We think it's important for you to understand how we make money. It's pretty simple, actually. The offers for financial products you see on our platform come from companies who pay us. The money we make helps us give you access to free credit scores and reports and helps us create our other great tools and educational materials.
Compensation may factor into how and where products appear on our platform (and in what order). But since we generally make money when you find an offer you like and get, we try to show you offers we think are a good match for you. That's why we provide features like your Approval Odds and savings estimates.
Of course, the offers on our platform don't represent all financial products out there, but our goal is to show you as many great options as we can.
A 720 credit score is considered a good credit score by many lenders.
|Percentage of generation with 700–749 credit scores|
“Good” score range identified based on 2021 Credit Karma data.
A credit score is a number that lenders use to help assess how risky you might be as a borrower. Credit scores are based on credit reports, which contain information about your credit history. Generally, a good credit score can signal to lenders that you’re more likely to pay back money you borrow.
Having good credit can be a game-changer. It can mean you’re more likely to be approved when you apply for a credit card or loan. Good credit can also help you qualify for lower interest rates and better loan terms.
It’s not quite as simple as that though. You don’t have just one credit score. Here’s why. Scores can be calculated using different scoring models, like the ones created by FICO and VantageScore. These credit-scoring models use several factors to generate your scores, drawing on data from different sources, namely the three main consumer credit bureaus (Equifax, Experian and TransUnion). So there are actually many different versions of your credit scores.
With so many different credit scores out there, what counts as a “good” credit score can vary. What one model or lender defines as good could be different from what other models or lenders define as good.
So what does this mean when you’re shopping for a loan or credit card? While knowing roughly how good your credit scores are can be a helpful gut check, a good credit score is not a guarantee that you’ll be approved for the loan or credit card you want.
Here’s what you need to know about building and maintaining a good credit score — and, if you’re aiming higher, how you can eventually take that score from good to excellent.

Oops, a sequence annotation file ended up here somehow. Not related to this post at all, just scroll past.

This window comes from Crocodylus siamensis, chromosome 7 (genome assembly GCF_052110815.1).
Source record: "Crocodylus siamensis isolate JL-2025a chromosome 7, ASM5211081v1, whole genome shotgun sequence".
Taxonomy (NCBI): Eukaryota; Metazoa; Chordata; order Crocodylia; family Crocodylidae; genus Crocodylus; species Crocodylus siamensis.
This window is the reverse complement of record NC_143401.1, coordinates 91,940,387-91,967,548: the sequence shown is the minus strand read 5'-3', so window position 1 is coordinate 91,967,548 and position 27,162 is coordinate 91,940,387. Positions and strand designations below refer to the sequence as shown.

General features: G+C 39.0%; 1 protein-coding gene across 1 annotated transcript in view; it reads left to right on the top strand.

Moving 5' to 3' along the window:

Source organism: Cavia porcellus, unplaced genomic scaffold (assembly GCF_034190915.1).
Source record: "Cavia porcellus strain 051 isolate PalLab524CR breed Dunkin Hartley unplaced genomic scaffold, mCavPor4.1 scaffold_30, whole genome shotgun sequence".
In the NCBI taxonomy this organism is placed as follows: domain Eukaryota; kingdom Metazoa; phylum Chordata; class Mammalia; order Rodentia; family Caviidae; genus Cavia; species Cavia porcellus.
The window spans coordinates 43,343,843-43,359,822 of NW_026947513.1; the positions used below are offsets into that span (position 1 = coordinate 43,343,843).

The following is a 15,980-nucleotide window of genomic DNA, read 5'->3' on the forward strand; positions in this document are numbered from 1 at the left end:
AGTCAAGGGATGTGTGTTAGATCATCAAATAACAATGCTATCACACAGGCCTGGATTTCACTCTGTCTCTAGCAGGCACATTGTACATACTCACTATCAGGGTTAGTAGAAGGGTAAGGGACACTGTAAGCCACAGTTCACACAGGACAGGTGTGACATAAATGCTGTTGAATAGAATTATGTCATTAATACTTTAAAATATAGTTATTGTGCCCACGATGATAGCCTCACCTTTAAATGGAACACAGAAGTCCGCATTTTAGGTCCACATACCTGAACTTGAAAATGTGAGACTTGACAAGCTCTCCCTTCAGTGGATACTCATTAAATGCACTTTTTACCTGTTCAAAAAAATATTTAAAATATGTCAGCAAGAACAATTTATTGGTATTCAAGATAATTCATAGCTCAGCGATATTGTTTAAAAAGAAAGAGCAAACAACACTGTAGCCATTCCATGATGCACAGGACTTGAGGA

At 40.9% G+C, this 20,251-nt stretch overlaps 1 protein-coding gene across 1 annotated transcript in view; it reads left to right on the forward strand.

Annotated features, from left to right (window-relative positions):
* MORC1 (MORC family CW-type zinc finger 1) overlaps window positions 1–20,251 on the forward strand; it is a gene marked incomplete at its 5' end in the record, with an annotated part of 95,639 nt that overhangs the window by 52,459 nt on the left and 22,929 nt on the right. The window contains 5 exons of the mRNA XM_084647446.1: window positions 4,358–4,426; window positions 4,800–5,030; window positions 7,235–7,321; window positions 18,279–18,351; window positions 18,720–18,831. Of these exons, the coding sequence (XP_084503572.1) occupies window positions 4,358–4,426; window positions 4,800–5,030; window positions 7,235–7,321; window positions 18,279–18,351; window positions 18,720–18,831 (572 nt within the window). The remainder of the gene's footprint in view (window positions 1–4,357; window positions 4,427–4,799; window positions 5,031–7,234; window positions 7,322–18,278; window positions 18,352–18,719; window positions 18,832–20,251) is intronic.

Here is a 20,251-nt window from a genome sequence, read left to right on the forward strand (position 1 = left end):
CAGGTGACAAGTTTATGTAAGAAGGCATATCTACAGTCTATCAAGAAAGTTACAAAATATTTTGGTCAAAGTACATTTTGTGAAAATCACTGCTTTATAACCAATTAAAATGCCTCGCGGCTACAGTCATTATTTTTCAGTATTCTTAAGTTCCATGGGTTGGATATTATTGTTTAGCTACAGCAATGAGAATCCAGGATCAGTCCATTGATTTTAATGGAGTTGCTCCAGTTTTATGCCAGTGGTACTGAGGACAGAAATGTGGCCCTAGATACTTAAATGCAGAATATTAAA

Check your credit scores for free
- How to get a 720 credit score
- Mortgage rates for good credit
- Auto loans for good credit
- Can I get a credit card with a 720 credit score?
How to get a 720 credit score
While there’s no sure-fire way to achieve an exact credit score, there’s plenty you can do to build and maintain your credit within a range. Most importantly, you’ll want to practice healthy credit habits.
Even with so many different credit scores out there — thanks to different scoring models and different credit bureau data — some general principles apply. Most credit scores take into account at least five main credit factors.
Here’s a breakdown of each factor and how it can affect your overall credit.
1. Payment history
One of the more important factors in determining your overall credit health is your record of on-time payments. It’s as simple as this: Paying your bills on time, every time, can go a long way toward building credit. On the flip side, even a single late payment could affect your scores in a significant way (and stay on your reports for up to seven years). So, consistency is key.
2. Credit utilization
You might already know that paying off your credit card’s statement balance in full every month helps you avoid interest charges. But it could also help lower your credit utilization ratio, a key measurement that tracks how much of your available credit you use at any given time. Most experts recommend keeping your credit utilization ratio below 30%, but it’s a good practice to keep it even lower than that if possible.
3. Length of credit history
The longer you can demonstrate a sustained track record of positive credit use, the better. The age of your credit history, or how long you’ve kept your active accounts open, can signal to lenders that you have more experience using credit.
4. Credit mix and types
It’s helpful to show lenders that you can juggle various types of credit, including revolving credit (like credit cards) and installment loans (like auto loans and mortgages). But because this tends to have a lesser impact on your credit, we don’t encourage taking out a loan you don’t need just to build credit.